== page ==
Purpose: The aims of this study were to evaluate the high-resolution computed tomography (HRCT) features of subsolid pulmonary nodules (SSN) detected in cancer patients to differentiate between benign and malignant lesions, to assess their evolution during the follow-up, and to determine which neoplastic diseases are most frequently associated with the growth in size and/or density of SSN.
Materials and methods: Ninety-seven patients with a total of 146 subsolid nodules [140 pure ground-glass opacities (pGGOs) and six mixed ground-glass opacities (mGGOs)] were retrospectively recruited. Two chest radiologists independently reviewed the HRCT features of the nodules (location, shape, size, density) and the patients' clinical characteristics (sex, age, smoking and cancer history). Mean duration of follow-up was more than 2 years.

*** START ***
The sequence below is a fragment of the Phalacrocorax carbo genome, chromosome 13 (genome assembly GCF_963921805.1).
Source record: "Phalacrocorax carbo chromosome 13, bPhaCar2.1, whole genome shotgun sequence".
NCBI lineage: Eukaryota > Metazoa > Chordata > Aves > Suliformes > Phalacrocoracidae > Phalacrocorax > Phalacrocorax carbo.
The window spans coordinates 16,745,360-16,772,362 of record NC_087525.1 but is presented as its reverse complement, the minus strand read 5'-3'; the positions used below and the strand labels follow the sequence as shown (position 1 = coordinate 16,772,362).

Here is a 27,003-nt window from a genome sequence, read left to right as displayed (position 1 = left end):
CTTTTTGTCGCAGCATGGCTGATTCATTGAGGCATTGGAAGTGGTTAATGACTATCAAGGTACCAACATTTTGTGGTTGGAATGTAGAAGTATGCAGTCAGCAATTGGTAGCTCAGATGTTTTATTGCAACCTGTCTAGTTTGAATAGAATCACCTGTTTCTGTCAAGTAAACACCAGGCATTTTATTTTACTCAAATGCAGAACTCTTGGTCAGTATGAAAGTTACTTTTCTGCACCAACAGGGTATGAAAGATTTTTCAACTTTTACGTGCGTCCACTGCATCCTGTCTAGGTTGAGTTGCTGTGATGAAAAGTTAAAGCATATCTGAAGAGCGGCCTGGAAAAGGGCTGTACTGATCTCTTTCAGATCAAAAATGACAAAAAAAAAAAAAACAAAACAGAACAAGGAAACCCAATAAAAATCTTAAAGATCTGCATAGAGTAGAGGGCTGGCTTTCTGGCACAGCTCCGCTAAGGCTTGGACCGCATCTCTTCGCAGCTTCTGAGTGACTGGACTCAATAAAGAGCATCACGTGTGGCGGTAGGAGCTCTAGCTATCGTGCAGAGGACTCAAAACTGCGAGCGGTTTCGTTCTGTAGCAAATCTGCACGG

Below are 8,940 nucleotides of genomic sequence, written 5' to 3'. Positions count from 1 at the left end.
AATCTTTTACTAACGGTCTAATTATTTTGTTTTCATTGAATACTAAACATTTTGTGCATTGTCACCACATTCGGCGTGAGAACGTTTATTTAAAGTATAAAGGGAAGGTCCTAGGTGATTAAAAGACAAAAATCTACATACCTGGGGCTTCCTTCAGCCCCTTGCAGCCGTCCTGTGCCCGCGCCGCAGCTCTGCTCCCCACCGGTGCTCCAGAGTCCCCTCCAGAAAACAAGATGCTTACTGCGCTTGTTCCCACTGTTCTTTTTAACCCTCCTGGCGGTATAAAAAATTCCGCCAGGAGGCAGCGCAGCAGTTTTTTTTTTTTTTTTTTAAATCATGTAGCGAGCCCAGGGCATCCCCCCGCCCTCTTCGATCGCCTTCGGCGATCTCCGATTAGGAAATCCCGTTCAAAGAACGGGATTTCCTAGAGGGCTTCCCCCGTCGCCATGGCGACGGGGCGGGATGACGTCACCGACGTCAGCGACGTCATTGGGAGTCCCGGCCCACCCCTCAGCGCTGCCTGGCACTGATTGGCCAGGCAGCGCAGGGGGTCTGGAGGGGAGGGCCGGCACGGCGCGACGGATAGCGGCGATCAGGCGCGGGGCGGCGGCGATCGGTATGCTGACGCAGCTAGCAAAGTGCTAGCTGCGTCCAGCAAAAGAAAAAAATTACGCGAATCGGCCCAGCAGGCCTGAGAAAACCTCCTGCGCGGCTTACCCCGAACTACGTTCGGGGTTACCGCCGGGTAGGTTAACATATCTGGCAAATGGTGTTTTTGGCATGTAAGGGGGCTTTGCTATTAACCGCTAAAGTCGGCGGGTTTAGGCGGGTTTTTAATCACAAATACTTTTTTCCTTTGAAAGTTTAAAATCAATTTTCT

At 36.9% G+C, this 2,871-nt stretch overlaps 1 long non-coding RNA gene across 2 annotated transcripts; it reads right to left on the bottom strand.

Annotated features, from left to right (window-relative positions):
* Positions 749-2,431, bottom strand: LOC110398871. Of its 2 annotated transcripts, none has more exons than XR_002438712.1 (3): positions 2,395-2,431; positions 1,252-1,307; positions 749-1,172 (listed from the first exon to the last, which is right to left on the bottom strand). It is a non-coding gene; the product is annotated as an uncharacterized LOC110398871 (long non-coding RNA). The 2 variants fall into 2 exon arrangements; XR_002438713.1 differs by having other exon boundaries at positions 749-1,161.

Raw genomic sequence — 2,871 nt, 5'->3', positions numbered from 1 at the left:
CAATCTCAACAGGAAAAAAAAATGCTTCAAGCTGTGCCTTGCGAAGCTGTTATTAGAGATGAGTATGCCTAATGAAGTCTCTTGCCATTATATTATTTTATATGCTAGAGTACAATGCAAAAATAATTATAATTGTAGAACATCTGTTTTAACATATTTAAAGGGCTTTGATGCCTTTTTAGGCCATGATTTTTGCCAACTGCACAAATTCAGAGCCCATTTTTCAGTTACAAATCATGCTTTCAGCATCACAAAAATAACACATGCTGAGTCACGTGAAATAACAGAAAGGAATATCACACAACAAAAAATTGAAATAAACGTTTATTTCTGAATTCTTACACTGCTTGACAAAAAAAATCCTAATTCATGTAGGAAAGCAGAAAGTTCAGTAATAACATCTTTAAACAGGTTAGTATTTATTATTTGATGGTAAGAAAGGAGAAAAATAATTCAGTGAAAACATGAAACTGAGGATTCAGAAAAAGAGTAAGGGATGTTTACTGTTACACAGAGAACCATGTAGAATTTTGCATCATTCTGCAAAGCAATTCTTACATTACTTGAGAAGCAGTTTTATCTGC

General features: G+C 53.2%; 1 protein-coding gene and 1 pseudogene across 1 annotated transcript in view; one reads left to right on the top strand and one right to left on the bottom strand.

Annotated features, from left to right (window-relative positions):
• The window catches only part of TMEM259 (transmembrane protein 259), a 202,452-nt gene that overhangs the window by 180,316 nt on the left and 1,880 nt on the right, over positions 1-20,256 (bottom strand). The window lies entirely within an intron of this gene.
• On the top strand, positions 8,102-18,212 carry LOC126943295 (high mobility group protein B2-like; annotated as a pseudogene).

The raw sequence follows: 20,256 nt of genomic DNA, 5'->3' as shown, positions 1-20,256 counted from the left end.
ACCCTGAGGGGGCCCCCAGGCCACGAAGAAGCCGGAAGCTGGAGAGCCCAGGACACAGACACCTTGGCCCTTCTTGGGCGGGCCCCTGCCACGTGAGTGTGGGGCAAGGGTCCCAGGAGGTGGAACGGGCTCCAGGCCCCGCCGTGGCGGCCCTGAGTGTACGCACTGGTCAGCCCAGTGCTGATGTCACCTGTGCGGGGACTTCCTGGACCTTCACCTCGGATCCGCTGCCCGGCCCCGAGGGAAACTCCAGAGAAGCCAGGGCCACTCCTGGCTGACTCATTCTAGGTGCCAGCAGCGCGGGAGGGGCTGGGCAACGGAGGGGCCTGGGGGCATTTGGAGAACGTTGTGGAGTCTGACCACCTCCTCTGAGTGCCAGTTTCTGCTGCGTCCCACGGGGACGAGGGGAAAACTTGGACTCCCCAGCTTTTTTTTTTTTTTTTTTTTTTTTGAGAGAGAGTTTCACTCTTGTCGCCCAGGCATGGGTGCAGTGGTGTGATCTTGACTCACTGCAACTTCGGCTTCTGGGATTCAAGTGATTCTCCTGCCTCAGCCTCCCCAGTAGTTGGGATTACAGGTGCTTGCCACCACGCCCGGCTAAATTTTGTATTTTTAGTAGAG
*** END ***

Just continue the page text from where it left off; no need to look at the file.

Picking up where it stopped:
Results: During follow-up, 58% of SSN remained stable, 10% disappeared. An increase in size and/or density was seen in 32% of SSN, and in particular in partly solid (mGGOs), large (≥10 mm) and irregular nodules. The majority of small-size (<5 mm) rounded SSN remained stable. SSN growth was more frequent in patients with advanced age and a history of smoking, and occurred even after a long period of stability (39% of pGGOs "changed" over 3 years). The neoplastic diseases most frequently associated with SSN growth were cancers of lung (34%), breast (15%), colon (15%) and bladder (10%).
Conclusions: The observation of a sample of cancer patients has shown that SSN may frequently grow in size and/or density in these patients, especially if associated powith cancers of lung, breast, colon and bladder. As the majority of SSN showed a very slow development time, a follow-up period longer than 3 years is warranted even in cancer patients.